Marco Island is a city in Collier County, Florida, United States, located on an island by the same name in the Gulf of Mexico off the coast of Southwest Florida. It is a principal city of the Naples–Marco Island Metropolitan Statistical Area. The population was 16,413 at the 2010 census.
Marco Island is the largest barrier island within Southwest Florida’s Ten Thousand Islands area extending southerly to Cape Sable. Parts of the island have some scenic, high elevations relative to the generally flat south Florida landscape. Like the city of Naples to the north, Marco Island has a tropical climate; specifically a tropical wet and dry or savanna type (Aw under the Köppen system). It is known for distinct wet and dry seasons, with most of the rainfall falling between the months of June and October.
The history of Marco Island can be traced as far back as 500 A.D., when the Calusa people inhabited the island as well as the rest of southwest Florida. A number of Calusa artifacts were discovered on Marco Island in 1896 by anthropologist Frank Hamilton Cushing as part of the Pepper-Hearst Expedition. The most notable artifact discovered was the carved wooden “Key Marco Cat” which is now on display at the Smithsonian Institution.
When Spanish explorers came to the island in the mid 1500s, they gave the island the name La Isla de San Marcos after Gospel writer St. Mark.
Early development of the island began in the late 1800s after the arrival of William Thomas Collier and his family. Collier founded the village of Marco on the island in 1870, and in 1896 Collier’s son, William D. “Capt. Bill” Collier, opened a hotel on the island, known today as the Olde Marco Inn.
Clam digging became a major industry on Marco Island and throughout the Ten Thousand Islands in the early 1900s. The Burnham Clam Cannery began operation near Caxambas Pass in 1903 and operated until 1929. The Doxsee Clam Cannery also operated from 1911 to 1947.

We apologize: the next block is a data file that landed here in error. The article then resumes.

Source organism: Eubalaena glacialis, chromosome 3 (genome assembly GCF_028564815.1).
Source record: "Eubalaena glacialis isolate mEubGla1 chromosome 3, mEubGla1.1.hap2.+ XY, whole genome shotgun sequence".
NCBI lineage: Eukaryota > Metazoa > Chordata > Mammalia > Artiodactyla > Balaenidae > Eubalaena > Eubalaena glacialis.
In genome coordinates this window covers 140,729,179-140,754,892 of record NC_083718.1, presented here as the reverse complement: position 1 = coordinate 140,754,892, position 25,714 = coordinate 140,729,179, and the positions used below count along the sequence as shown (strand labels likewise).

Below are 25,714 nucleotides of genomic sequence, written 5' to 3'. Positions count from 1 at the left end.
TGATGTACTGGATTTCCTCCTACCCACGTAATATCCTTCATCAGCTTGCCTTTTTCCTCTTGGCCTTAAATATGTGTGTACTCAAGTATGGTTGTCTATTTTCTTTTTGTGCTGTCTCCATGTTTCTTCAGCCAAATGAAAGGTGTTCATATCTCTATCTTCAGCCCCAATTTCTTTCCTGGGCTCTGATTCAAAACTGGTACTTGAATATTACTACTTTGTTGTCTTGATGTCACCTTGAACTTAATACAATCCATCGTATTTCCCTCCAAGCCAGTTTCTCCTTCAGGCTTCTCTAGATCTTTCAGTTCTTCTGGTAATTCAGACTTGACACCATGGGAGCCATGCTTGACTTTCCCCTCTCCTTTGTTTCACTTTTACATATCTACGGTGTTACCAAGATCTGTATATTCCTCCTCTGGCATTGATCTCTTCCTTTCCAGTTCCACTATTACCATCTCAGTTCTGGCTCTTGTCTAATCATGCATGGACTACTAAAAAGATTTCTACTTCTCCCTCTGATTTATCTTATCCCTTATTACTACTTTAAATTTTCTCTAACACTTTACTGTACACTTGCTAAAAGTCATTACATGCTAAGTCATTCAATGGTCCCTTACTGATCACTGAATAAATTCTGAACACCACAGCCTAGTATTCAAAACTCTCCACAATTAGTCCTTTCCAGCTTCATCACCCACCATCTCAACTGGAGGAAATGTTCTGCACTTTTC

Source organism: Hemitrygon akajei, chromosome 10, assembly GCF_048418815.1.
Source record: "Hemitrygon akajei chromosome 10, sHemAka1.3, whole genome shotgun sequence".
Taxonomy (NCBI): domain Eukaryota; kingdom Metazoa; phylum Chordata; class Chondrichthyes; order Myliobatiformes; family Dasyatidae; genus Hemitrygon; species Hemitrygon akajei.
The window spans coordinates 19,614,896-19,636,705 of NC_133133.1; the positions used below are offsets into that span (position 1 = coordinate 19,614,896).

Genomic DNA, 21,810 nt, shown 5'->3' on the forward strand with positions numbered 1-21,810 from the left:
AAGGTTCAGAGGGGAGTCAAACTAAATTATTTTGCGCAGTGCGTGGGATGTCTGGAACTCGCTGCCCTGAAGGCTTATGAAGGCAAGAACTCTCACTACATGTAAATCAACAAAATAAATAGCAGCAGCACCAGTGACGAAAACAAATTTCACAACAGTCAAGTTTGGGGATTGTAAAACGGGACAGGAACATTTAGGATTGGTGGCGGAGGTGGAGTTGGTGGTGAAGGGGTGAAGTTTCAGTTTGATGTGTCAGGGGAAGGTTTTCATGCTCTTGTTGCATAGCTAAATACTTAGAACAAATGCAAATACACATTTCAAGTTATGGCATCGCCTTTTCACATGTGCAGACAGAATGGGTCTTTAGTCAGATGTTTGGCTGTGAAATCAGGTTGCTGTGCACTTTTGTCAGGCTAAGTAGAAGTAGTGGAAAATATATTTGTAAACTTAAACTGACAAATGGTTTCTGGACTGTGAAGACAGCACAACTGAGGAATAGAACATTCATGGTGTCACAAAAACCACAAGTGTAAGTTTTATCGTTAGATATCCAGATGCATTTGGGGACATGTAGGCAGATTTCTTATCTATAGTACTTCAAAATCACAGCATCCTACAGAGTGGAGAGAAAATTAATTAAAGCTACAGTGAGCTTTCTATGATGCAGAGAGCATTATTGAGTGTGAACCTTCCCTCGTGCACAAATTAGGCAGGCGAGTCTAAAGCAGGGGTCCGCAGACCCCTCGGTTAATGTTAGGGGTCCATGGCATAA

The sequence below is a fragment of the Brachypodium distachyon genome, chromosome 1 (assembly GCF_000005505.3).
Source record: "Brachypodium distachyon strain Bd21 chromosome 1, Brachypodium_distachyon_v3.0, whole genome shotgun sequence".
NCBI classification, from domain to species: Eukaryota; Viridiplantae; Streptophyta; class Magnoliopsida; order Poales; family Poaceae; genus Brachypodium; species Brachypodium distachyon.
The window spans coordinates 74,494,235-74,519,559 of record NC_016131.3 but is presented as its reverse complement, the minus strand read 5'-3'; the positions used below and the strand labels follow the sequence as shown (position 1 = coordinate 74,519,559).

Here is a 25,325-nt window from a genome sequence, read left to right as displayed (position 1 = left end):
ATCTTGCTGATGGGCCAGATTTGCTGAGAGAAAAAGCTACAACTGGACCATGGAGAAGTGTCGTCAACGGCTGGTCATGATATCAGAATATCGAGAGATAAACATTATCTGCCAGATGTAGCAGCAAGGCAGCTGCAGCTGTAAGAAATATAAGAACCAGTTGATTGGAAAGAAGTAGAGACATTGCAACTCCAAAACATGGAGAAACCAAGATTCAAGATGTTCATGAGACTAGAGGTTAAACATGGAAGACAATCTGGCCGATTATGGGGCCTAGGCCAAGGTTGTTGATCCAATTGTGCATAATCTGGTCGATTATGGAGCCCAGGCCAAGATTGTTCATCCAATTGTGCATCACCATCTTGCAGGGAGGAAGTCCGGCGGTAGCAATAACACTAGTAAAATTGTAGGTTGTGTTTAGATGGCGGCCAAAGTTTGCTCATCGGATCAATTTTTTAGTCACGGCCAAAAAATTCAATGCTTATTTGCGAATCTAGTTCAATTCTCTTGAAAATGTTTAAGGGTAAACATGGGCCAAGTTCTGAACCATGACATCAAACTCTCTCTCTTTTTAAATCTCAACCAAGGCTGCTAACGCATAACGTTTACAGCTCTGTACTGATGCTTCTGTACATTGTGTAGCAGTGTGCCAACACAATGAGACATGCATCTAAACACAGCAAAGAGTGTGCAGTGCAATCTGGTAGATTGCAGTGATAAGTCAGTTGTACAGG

Ferry service began to the island in 1912, which operated between Marco Island and the Isles of Capri. A road on the mainland linked the ferry landing with East Naples (just west of State Road 951). A small piece of this road still exists today and is known as Barefoot Williams Road.
Barron G. Collier (whom Collier County is named after, and of no relation to William T. Collier) purchased a large amount of land on Marco Island in 1922, and in 1927 the island incorporated as Collier City. Collier City was abolished in 1957. James Harvey Doxsee Sr. served as Collier City’s only mayor.
Also in 1927, the Atlantic Coast Line Railroad began service to the island after extending their route from Fort Myers and Naples. The railroad ran to the island along the present route of State Road 951. Rail service was discontinued in 1944.
The first vehicle bridge to the island was a small wooden swing bridge built in 1938 near Goodland on the southeast side of the island. Remnants of this bridge can be seen today next to the current Goodland Bridge (built in 1975). The island’s ferry service was discontinued after the original Goodland Bridge opened.
Significant development of Marco Island took place in the 1960s that made it into the tourist destination it is known as today. The Mackle brothers of the Deltona Corporation led the development of the island after purchasing large amounts of land on the island for $7 million. As a result of development, the S.S. Jolley Bridge opened for traffic in 1969.
Marco Island was reincorporated as a city on August 28, 1997.
Marco Island is located in southwestern Collier County at 25°56′26″N 81°42′53″W (25.940619, -81.714843), along the Gulf of Mexico.
According to the United States Census Bureau, the city has a total area of 22.8 square miles (59.0 km2), of which 12.1 square miles (31.4 km2) is land and 10.7 square miles (27.6 km2) (46.73%) is water.